Change is hard and not always for the better. This week, after a months-long hiatus from SoulCycle, I got back on a bike and was greeted with an entirely different system of exercising. The first harbinger of doom was a new set of knobs for seat adjustment. They were smooth and rounded—emblazoned with the SoulCycle logo. The familiar yellow tone lulled me into a false sense of security, which is why I didn’t question why the front of the bike had grown bigger (apparently it’s to hide an electrical panel). It wasn’t until the ride was over that the true evil fully emerged: SoulCycle was quantifying my workout.
This new method, available in all New York studios, is called SoulBeat. A few minutes after a ride is completed, the rider’s metrics are available on the SoulCycle app to taunt them with a variety of stats, including the amount of time they spent offbeat. SoulBeat also shares distance, power, and cadence — information that is immediately available in other cycling studios, like FlyWheel or Peloton, which use output to motivate riders.
Measuring a workout has its place, but I never thought SoulCycle would become that place. SoulCycle instructors have always preached about zoning everything out and just feeling the music. Distancing its riders from any kind of accountability is a neat trick that helpfully hides the fact that SoulCycle is just a basic cardio workout. But with the addition of beat match and a cadence tracker, I feel like SoulCycle is losing the pseudo-spiritual aspect that separated it from the rest of the boutique exercise world.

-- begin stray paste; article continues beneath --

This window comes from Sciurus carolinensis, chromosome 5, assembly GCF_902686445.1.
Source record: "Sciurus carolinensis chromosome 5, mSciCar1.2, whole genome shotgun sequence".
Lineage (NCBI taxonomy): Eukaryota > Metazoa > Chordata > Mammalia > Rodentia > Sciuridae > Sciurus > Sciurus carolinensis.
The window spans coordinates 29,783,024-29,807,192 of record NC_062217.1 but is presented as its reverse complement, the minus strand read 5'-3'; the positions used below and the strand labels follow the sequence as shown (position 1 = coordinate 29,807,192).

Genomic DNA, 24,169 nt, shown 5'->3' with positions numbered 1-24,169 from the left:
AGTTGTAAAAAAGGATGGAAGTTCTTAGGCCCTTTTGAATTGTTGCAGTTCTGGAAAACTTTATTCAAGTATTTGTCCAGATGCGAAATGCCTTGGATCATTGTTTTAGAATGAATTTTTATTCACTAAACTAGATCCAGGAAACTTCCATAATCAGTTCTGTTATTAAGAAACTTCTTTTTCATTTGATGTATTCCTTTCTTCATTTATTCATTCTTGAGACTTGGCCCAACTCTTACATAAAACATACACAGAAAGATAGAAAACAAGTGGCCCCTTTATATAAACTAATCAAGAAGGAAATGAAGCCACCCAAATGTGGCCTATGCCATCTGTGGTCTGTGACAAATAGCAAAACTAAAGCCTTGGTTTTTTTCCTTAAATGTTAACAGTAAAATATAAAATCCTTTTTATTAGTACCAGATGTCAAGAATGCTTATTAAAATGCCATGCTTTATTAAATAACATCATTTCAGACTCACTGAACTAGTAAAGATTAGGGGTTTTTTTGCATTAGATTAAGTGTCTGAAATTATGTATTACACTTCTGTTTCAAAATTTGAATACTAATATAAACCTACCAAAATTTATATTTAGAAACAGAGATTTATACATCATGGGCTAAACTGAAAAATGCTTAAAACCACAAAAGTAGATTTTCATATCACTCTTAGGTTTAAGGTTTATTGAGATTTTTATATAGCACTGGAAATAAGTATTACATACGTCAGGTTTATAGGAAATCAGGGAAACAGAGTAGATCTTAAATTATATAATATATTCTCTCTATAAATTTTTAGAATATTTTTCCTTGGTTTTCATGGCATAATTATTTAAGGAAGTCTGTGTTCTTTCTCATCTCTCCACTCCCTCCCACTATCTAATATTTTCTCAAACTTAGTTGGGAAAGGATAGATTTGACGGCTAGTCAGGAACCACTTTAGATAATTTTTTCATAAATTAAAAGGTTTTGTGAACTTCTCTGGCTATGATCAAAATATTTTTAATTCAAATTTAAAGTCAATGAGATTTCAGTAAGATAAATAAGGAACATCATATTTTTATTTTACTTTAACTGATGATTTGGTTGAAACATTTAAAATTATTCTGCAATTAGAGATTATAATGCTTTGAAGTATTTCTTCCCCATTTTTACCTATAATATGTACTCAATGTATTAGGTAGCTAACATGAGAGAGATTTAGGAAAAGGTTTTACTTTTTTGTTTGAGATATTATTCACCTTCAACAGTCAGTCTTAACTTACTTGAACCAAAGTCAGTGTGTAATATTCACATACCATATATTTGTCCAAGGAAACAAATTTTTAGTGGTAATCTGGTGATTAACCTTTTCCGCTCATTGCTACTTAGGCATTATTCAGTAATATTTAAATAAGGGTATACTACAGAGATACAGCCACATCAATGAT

My favorite part about going to SoulCycle on a more frequent basis was the sensation that I was getting better every time I clipped into a bike. This placebo effect gave me the mental boost to get through other workouts, off the bike, and push me to increase my resistance in every class. In place of my beloved placebo is an ominous black screen with the cold hard facts that I suck at cycling and any progress I’ve made was a fiction of my imagination.
Aside from the mental boost that comes from not worrying about stats, the beauty of an unquantified workout is that it feels like a vacation from the hundreds of other quantified facts that go into a fitness lifestyle. After counting all the reps, counting calories, and tracking my heart rate to ensure peak performance, it’s nice to take a break go into a dark room and just assume everything is fine. SoulCycle just didn’t need this extra bit of tech attached to their bikes. FlyWheel and Peloton already show rides an array of metrics including a leaderboard to fuel competition among riders; SoulCycle was an outlier that was supposed to be above that. It’s the place that said it was all about “riding with the pack,” and “moving as one.” While group energy still persists in the cycling room, that calm feeling of being in it together dissipates as soon as the class is over and everyone looks at their phones to compare who pedaled more miles or had a better beat match.
There are of course other workouts that can be used to escape analytics. There’s yoga, running or walking without your phone, swimming, or pretty much anything that doesn’t involve a workout machine. But finding the right components for a fitness journey is a lot like dating—it’s hard to give up on the one you love, even if they’ve made a change that sucks.